2013 Female Runner of the Year

Presented by Reikan Lin

I have to admit that I was pretty surprised when I was asked to present the Runner of the Year award because I’m relatively new to this club, and they probably could have selected someone who’s a bit more mature than I am (in the end, I guess they just went by looks). I’m very grateful to be here to present this award and be a part of the Gulf Winds Track Club community. This particular runner received a total of four nominations for this award—a true testament to all of this runner’s accomplishments in 2013.

You may be able to think of faster runners, but consistent performance throughout the year made this runner stand out. To organize all her accomplishments, I put together a matrix of her races. To sum it up, she ran a total of 37 races in 2013 at 16 different distances. Some highlights included 2 overall female victories, 8 overall female master’s victories, 6 overall female grandmaster’s wins, and 13 first-place age group honors.

But that’s not the only measure of consistency. The Gulf Winds Track Club Grand Prix is a yearlong competition where runners race for points in 15 events of varying throughout the year. That means that Grand Prix winners have to excel at several distances for the entire year. In 2013, she ran 13 of the events, and she took first place in her age group. However, by the end of year, she placed in the top five in the overall competition and is the only grand master in this elite crowd.

There’s also consistency at the personal level. This runner, at age 52, recorded a lot major PR’s last year. These aren’t you automatic PRs you might expect from running Bobby York’s Summer Trail Series or the Mike Burns WTF Miler for the first time. We’re talking common distance, like the 5k, 10k, and half-marathon. It also doesn’t sound like she’s going to stop—she PR’d at the Turkey Trot even though she had to stop and remove a rock from her shoe.

I think the best way to describe the magnitude and the prevalence of her winnings is that 90% of my Facebook news feed is pictures of this runner receiving race awards. I’ll be scrolling down my feed on my daily scan, and I’ll see her holding a huge trophy for winning a race. A couple more posts in, there’s another photo status update from her husband saying that he’s freaking out from the giant eagle award staring down at him.
Oh and what’s this? I was tagged in a photo? Sweet! Then I’ll check it out and see a picture of me holding my first ever overall award, only to see this runner holding her overall first place award that easily dwarfs my own.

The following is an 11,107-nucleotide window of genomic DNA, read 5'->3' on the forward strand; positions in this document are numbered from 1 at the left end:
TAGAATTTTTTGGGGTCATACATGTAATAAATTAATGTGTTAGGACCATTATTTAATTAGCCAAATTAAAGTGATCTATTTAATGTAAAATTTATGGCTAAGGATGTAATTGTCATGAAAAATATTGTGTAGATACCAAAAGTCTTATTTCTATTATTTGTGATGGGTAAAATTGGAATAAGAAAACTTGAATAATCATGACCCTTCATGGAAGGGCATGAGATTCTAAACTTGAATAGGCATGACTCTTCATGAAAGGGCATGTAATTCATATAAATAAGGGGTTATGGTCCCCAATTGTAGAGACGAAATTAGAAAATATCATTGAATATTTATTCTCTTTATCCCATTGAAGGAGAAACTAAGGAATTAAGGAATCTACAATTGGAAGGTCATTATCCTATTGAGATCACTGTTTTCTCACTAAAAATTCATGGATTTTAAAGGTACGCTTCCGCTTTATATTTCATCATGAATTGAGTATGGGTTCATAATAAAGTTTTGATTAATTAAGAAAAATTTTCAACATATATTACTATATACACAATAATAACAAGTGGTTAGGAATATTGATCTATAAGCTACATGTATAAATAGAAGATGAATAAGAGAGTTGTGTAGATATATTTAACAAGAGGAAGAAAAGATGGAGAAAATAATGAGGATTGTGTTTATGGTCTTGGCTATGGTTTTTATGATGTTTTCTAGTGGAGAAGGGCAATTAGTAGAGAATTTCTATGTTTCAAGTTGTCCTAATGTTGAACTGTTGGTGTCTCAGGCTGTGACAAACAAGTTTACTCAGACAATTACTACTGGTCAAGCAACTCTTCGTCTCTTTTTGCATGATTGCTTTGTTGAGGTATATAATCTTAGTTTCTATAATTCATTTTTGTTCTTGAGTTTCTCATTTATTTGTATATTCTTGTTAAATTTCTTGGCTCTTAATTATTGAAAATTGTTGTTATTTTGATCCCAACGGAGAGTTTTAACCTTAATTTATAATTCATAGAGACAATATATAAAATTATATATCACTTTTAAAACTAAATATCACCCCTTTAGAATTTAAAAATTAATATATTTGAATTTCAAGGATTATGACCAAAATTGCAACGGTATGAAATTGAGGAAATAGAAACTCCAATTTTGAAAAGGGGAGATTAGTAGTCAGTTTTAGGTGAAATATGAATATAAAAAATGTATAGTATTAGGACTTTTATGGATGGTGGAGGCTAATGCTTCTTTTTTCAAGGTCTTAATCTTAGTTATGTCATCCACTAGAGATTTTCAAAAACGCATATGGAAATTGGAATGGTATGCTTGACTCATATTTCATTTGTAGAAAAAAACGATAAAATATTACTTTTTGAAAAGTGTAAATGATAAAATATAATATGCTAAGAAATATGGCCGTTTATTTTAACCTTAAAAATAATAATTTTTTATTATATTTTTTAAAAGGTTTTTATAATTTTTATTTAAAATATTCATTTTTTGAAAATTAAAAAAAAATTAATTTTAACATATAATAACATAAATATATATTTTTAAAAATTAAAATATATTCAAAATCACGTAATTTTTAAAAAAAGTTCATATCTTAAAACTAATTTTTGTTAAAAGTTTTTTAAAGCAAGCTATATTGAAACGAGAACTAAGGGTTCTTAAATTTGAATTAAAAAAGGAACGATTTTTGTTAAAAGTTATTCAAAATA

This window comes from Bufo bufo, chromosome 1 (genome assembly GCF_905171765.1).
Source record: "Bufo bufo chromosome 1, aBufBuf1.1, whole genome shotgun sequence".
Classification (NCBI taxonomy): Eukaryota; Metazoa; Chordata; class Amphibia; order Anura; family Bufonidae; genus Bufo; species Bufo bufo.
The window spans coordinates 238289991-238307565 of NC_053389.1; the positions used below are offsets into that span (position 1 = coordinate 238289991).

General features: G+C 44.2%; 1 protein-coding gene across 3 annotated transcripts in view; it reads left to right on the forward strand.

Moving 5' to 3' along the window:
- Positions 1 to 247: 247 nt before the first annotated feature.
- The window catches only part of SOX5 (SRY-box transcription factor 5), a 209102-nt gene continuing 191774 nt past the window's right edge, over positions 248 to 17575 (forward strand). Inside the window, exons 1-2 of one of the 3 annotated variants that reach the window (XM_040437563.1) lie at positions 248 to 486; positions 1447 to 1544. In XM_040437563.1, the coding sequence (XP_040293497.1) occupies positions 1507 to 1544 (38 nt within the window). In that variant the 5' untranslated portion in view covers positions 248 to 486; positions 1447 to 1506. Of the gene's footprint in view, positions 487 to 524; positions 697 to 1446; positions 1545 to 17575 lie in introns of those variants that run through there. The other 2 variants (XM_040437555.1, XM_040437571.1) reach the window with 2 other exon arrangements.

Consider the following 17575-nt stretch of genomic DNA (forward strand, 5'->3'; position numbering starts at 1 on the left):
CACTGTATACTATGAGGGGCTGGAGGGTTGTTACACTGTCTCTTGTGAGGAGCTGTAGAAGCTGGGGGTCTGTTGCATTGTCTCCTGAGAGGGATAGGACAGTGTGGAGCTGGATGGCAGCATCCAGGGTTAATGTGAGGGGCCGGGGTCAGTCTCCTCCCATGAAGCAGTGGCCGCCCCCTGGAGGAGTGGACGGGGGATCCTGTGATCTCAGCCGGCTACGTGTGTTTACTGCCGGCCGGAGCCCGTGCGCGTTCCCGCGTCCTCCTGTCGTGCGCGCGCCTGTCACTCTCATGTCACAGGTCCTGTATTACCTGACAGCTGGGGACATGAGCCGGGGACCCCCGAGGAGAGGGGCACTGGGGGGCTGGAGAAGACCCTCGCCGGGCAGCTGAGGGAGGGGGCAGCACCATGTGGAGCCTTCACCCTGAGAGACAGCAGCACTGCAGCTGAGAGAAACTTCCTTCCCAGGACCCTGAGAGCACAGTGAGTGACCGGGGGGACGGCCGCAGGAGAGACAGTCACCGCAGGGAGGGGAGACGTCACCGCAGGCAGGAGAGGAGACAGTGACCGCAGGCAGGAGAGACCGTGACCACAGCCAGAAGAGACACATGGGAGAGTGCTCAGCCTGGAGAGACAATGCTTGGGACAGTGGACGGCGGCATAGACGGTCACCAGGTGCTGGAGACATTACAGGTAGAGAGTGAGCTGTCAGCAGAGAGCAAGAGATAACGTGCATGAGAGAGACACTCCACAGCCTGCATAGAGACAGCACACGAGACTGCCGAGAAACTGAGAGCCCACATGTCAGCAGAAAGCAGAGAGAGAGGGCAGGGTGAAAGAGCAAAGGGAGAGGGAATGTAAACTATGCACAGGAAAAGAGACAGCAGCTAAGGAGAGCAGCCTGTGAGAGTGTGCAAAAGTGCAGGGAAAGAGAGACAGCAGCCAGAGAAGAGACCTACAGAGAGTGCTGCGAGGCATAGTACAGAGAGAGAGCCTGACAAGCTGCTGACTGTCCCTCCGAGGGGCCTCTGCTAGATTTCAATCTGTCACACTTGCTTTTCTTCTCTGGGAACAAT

Aside from being really fast, there are a few other reasons why she is deserving of this award. As a grandmaster, she shows that this sport can be for all ages. She began running in 2006 with only 2 races, and now in 2013, she ran 37 races and is recognized as a competitive runner. She’s the team captain of a GWTC women’s team. They have been known as the Supersonics, SouthWood Super Girls, Team We Eat Sweets (try saying that 10x fast), and this year, they became the Tallafasties (whoever came up with that is a genius). They came in second at the Palace Saloon 5k and the Springtime 10k.

She’s also a contributor to the GWTC community. For a good part of 2013, she was the Gulf Winds clothing coordinator. She was frequently at lot of GWTC events, such as running groups, lectures, and races. On a personal level, she sort of conned me into buying half of the store. She also represented the club by racing outside of Tallahassee in Georgia, Alabama, and Tennessee, and she ran as part of the Gulf Winds team at the Gate to Gate 4.4mi at Eglin Air Force Base.

I often joke about the inclusion of a Gulf Winds “Most Fashionable” award. Actually, it’s not a joke; I’m quite serious about this (Felton, I’m looking at you to get this added ASAP). If this award existed, this runner would definitely win. She is easily the most fashionable runner in the club, always clad in color coordinated, matching outfits. What this means is, aside from looking hot (as I’m detecting a glare from her husband), this is important because she exemplifies how the sport can be made fun and engaging for all ages and abilities. She’s the type of runner who is fun to be around and makes you want to keep running.

I’m proud to present the 2013 Runner of the Year to Paula O’Neill.